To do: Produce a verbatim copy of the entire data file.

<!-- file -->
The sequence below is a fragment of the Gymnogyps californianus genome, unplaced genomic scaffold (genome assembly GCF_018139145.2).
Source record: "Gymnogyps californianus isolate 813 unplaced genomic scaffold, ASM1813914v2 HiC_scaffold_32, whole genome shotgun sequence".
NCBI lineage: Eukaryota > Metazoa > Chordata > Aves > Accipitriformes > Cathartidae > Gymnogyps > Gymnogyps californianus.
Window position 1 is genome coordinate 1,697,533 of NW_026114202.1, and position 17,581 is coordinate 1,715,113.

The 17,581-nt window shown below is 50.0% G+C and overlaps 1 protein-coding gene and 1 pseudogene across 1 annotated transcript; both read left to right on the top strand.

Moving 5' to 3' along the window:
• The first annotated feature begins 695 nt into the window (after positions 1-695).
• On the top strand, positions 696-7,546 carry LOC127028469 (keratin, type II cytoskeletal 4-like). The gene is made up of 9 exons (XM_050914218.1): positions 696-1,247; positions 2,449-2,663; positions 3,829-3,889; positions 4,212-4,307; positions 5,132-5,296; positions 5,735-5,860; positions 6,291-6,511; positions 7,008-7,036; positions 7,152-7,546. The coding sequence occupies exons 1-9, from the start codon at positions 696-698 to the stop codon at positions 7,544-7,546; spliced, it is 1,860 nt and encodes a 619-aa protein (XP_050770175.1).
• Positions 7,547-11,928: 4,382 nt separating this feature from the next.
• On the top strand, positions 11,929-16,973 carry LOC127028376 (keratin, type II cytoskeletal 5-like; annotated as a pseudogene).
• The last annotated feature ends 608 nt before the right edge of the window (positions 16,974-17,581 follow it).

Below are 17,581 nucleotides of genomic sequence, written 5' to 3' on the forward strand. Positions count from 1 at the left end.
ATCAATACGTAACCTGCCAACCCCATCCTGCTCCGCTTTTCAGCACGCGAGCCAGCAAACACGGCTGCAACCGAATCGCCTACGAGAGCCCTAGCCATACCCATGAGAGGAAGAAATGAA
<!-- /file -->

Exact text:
The sequence below is a fragment of the Gymnogyps californianus genome, unplaced genomic scaffold (genome assembly GCF_018139145.2).
Source record: "Gymnogyps californianus isolate 813 unplaced genomic scaffold, ASM1813914v2 HiC_scaffold_32, whole genome shotgun sequence".
NCBI lineage: Eukaryota > Metazoa > Chordata > Aves > Accipitriformes > Cathartidae > Gymnogyps > Gymnogyps californianus.
Window position 1 is genome coordinate 1,697,533 of NW_026114202.1, and position 17,581 is coordinate 1,715,113.

The 17,581-nt window shown below is 50.0% G+C and overlaps 1 protein-coding gene and 1 pseudogene across 1 annotated transcript; both read left to right on the top strand.

Moving 5' to 3' along the window:
• The first annotated feature begins 695 nt into the window (after positions 1-695).
• On the top strand, positions 696-7,546 carry LOC127028469 (keratin, type II cytoskeletal 4-like). The gene is made up of 9 exons (XM_050914218.1): positions 696-1,247; positions 2,449-2,663; positions 3,829-3,889; positions 4,212-4,307; positions 5,132-5,296; positions 5,735-5,860; positions 6,291-6,511; positions 7,008-7,036; positions 7,152-7,546. The coding sequence occupies exons 1-9, from the start codon at positions 696-698 to the stop codon at positions 7,544-7,546; spliced, it is 1,860 nt and encodes a 619-aa protein (XP_050770175.1).
• Positions 7,547-11,928: 4,382 nt separating this feature from the next.
• On the top strand, positions 11,929-16,973 carry LOC127028376 (keratin, type II cytoskeletal 5-like; annotated as a pseudogene).
• The last annotated feature ends 608 nt before the right edge of the window (positions 16,974-17,581 follow it).

Below are 17,581 nucleotides of genomic sequence, written 5' to 3' on the forward strand. Positions count from 1 at the left end.
ATCAATACGTAACCTGCCAACCCCATCCTGCTCCGCTTTTCAGCACGCGAGCCAGCAAACACGGCTGCAACCGAATCGCCTACGAGAGCCCTAGCCATACCCATGAGAGGAAGAAATGAA